The decision closes the door on the bankruptcy court’s power to remove second mortgages from real estate that is underwater, and yes, it is a defeat from a consumer’s perspective.  But this anti-consumer outcome was widely anticipated, and was not a surprise.

Stripping second mortgages still allowed in Chapter 13

Though we expect a Big Mortgage challenge to stripping in Chapter 13 to follow, this decision does not currently affect our ability to strip mortgages in Chapter 13.

This is because the part of the code that gives us the power to strip mortgages in Chapter 13 is based on much firmer legal ground.  The code section that was used to strip mortgages in Chapter 7 cases was based on very shaky legal ground.

This decision also does not undo strips of second mortgages obtained in Chapter 7 cases that are already completed.

Why does this change in the bankruptcy code matter to you?

The good news is that you can still achieve a fresh start and you can still get relief from your underwater mortgage. The bad news is that it’s only via Chapter 13.  Chapter 13 bankruptcy is a much longer and potentially much more expensive process. In Chapter 13 your attorney’s experience and ability to get results makes all the difference.  Are you hiring the person will lead you to a successful discharge, or is the attorney you’re interviewing only going to cause you frustration and lead to a dismissal?

How much access will you have to your Chapter 13 attorney?  How experienced is your attorney? Do you feel like your attorney is acting in your best interests? These are all questions to think about when you interview the person who you are thinking about hiring to represent you.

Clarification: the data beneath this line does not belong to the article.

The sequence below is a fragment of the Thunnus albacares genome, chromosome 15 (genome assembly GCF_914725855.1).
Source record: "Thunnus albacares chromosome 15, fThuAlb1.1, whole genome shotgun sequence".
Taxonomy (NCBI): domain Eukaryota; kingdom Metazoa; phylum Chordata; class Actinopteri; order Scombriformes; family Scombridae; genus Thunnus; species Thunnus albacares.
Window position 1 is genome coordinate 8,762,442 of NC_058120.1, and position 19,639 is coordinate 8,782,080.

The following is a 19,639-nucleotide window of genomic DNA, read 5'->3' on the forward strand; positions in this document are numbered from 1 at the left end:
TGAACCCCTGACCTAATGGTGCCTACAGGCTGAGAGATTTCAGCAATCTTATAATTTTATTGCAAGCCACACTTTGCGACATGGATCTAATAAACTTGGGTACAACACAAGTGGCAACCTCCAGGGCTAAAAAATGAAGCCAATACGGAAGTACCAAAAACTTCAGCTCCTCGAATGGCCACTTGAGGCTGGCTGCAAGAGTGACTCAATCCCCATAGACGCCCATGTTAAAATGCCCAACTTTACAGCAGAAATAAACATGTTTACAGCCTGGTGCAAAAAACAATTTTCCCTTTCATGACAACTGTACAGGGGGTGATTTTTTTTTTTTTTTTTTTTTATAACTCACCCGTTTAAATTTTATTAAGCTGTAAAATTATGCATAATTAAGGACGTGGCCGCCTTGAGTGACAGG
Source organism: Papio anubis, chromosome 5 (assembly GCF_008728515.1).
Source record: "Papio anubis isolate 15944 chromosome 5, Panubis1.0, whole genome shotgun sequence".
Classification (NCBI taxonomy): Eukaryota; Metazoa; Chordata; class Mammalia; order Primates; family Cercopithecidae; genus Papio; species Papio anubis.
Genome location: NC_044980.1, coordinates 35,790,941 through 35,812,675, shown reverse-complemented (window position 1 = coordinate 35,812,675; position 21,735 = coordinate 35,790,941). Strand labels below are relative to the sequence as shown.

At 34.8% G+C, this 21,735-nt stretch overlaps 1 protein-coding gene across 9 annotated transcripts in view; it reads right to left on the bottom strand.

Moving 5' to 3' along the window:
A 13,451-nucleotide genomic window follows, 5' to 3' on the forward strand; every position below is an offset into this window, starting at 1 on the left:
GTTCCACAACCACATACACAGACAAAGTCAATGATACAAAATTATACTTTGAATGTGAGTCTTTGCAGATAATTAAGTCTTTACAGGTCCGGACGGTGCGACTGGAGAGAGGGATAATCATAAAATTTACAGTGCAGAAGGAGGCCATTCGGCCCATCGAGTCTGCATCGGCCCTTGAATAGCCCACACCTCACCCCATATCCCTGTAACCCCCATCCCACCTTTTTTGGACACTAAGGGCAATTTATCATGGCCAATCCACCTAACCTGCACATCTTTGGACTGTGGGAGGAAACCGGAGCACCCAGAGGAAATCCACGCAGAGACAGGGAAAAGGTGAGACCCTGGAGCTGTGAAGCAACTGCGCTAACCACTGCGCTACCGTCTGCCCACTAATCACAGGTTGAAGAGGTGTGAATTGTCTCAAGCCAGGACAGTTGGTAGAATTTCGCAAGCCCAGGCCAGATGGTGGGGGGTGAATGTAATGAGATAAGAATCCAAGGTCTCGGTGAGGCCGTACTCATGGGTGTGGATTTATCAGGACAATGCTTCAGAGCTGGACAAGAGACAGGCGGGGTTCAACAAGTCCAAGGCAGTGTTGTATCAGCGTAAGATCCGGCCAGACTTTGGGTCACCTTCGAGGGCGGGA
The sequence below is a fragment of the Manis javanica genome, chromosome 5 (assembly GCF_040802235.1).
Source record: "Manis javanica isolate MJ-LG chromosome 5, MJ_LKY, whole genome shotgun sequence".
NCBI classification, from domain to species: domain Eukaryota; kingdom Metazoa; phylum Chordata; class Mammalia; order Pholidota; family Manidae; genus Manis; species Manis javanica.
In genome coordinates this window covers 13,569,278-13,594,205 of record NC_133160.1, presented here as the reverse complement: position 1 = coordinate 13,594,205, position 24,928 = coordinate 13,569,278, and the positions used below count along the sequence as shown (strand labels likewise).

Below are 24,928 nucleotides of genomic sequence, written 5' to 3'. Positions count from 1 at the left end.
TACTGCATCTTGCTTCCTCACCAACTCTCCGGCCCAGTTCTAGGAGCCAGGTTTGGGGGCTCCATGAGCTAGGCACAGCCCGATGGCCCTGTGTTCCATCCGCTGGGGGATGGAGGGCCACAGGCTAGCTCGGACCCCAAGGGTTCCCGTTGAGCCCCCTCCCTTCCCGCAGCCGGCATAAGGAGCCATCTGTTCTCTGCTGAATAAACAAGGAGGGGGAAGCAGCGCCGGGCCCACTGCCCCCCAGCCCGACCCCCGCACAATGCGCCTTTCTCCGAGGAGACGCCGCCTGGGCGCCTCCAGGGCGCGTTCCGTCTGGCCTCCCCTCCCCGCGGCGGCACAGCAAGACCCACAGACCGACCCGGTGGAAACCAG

First step to discharging taxes in bankruptcy–IRS tax account transcript

What’s the first step in discharging taxes in bankruptcy? Will your IRS and/or Georgia state taxes be discharged in bankruptcy?

Those are great questions–the answer depends entirely on how old the tax debts are and how the IRS / Georgia Department of Revenue have processed and classified your returns.

When you consult with me about taking that first step in discharging your taxes by filing Chapter 7 or Chapter 13 bankruptcy, the first step we will likely take is analyzing your tax account transcript for each year where you think that you owe taxes. The tax account transcript is used to analyze whether taxes are discharged in bankruptcy because it contains all the codes that tell us how the IRS has classified and processed the debt.

Timing is everything when it comes to analyzing tax dischargeability.  File too soon and you may be cutting off your ability to discharge your taxes. That means you need advice from an attorney who has the knowledge and training to advise you about your transcripts.  You’ll want to know for certain whether your bankruptcy discharges your taxes before you file.

The good news is that you can obtain the tax account transcript for free from the IRS. Up until late May 2015, one could actually download the tax account transcript directly from the IRS.gov website.  IRS ended that feature because hackers were using the download to illegally obtain information from returns–and though we expect IRS to resume downloads at some point in the future, for now you can request a tax account transcript from IRS.gov and IRS will mail the transcript to you.